October 22, 2012

I Hate Hypermediacy

Bolter and Grusin say on page 218 that "what is new, perhaps, is the overt expression of these choices and often the technological overkill involved. The overkill is almost animalistic because, by injecting media into every imaginable device, ubiquitous computing brings into these devices to a kind of artificial life. Ubiquitous  computing is an extreme form of hypermediacy." How right they are. Just in writing this blog post, I am surrounded by so many electronic devices. To my left I have another monitor which has many tabs open on it as well as a movie I'm watching. That monitor is connected to my laptop which also has numerous tabs open on it, one of which is Facebook. Then, on my bed to my right I have my phone which is connected to my computer so it can update my apps. That's serious overkill, but I imagine for a lot of people that's the norm. Bolter and Grusin highlight this on page 219 when they say that "we stay put figuratively and literally, while the computers bustle around opening files, opening windows, switching cameras and sound systems off and on to suit our needs." Think about your precious technological stuff. You hear people say "My whole life is in that laptop, or I'd like totally die without my phone." People put a LIFE value on these things, which is kind of pathetic. You don't NEED that phone to live.... How do you think people communicated before the Internet and phones. They managed.  Just like this guy.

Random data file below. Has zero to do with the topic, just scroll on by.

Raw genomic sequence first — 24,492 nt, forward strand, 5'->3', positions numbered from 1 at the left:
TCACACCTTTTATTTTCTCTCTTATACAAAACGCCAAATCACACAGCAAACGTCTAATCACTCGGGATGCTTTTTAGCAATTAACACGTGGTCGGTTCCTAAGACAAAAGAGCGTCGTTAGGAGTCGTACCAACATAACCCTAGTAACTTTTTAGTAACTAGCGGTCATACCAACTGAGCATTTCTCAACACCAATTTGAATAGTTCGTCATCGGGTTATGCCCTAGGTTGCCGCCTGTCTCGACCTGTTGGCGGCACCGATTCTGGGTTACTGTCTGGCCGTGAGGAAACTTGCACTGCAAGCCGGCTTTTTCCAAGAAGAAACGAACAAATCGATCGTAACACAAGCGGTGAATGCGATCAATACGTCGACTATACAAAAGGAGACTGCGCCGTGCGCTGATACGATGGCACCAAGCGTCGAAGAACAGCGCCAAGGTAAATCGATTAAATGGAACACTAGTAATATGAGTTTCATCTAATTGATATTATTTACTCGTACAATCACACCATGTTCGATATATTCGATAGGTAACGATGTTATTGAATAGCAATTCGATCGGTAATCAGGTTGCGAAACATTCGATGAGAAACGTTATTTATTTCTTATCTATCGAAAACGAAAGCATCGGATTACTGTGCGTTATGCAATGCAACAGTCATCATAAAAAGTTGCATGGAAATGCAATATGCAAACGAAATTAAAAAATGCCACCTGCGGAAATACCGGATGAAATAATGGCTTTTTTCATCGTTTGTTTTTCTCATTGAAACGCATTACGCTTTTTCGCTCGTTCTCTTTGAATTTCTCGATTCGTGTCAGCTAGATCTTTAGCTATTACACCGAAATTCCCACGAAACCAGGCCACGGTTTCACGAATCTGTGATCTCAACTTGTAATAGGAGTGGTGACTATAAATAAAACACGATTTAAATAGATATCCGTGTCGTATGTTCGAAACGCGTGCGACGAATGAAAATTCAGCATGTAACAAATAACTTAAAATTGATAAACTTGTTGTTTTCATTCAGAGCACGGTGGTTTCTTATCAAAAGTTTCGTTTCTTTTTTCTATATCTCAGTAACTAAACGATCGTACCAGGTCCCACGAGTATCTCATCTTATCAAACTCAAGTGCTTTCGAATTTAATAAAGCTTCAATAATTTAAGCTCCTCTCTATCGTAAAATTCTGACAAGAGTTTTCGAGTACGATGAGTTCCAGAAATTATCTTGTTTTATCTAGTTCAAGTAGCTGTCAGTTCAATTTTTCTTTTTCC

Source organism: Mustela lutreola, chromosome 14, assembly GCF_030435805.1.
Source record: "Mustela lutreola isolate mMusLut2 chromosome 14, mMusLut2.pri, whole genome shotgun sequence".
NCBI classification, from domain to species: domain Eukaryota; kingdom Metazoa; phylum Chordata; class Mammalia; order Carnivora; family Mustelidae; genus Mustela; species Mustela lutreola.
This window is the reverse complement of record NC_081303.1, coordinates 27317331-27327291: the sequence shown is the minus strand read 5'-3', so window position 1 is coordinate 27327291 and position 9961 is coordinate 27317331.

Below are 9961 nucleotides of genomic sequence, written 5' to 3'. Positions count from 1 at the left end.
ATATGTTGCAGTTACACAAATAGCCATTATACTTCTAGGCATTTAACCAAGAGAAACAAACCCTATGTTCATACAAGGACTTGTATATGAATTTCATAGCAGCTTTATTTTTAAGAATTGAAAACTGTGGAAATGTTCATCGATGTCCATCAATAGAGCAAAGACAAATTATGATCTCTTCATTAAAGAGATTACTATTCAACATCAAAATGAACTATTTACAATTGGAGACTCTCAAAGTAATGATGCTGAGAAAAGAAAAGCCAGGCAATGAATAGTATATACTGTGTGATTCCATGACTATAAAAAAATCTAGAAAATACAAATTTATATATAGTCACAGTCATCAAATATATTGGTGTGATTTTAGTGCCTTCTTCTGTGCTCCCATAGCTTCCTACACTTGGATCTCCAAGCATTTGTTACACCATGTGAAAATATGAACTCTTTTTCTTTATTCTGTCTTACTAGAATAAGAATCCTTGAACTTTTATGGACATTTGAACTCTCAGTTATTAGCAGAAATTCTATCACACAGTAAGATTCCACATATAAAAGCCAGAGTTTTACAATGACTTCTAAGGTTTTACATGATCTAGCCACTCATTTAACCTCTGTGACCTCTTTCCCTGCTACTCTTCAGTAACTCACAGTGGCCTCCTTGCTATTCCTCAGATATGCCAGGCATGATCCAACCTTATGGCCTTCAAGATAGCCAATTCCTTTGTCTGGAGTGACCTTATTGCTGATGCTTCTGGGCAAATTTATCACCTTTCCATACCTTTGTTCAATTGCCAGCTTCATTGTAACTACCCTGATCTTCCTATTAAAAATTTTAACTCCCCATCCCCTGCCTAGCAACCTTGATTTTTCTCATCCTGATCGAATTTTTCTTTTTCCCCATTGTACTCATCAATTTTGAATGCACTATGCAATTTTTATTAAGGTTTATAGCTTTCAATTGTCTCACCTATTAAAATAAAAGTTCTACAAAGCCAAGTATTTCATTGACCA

Or what about Twitter and Facebook profiles which are the epitome of artificial life? Those websites require the flesh and blood you to update your real life through an artificial platform based off a profile you've made that is supposed to represent you. You aren't technically a real person online, your are a "profile," but yet we accept this as commonplace.  And now that I've completely confused myself  I don't if Bolter and Grusin  would define Facebook and Twitter as a virtual reality or as a telepresence. "Telepresence can thus define a relationship between medium and the physical world different from that of virtual reality. While virtual reality would replace the physical world with a simulacrum, telepresence brings the world into the virtual environment (and vice versa)" (Bolter and Grusin 214). So where does social media fit into all of this?

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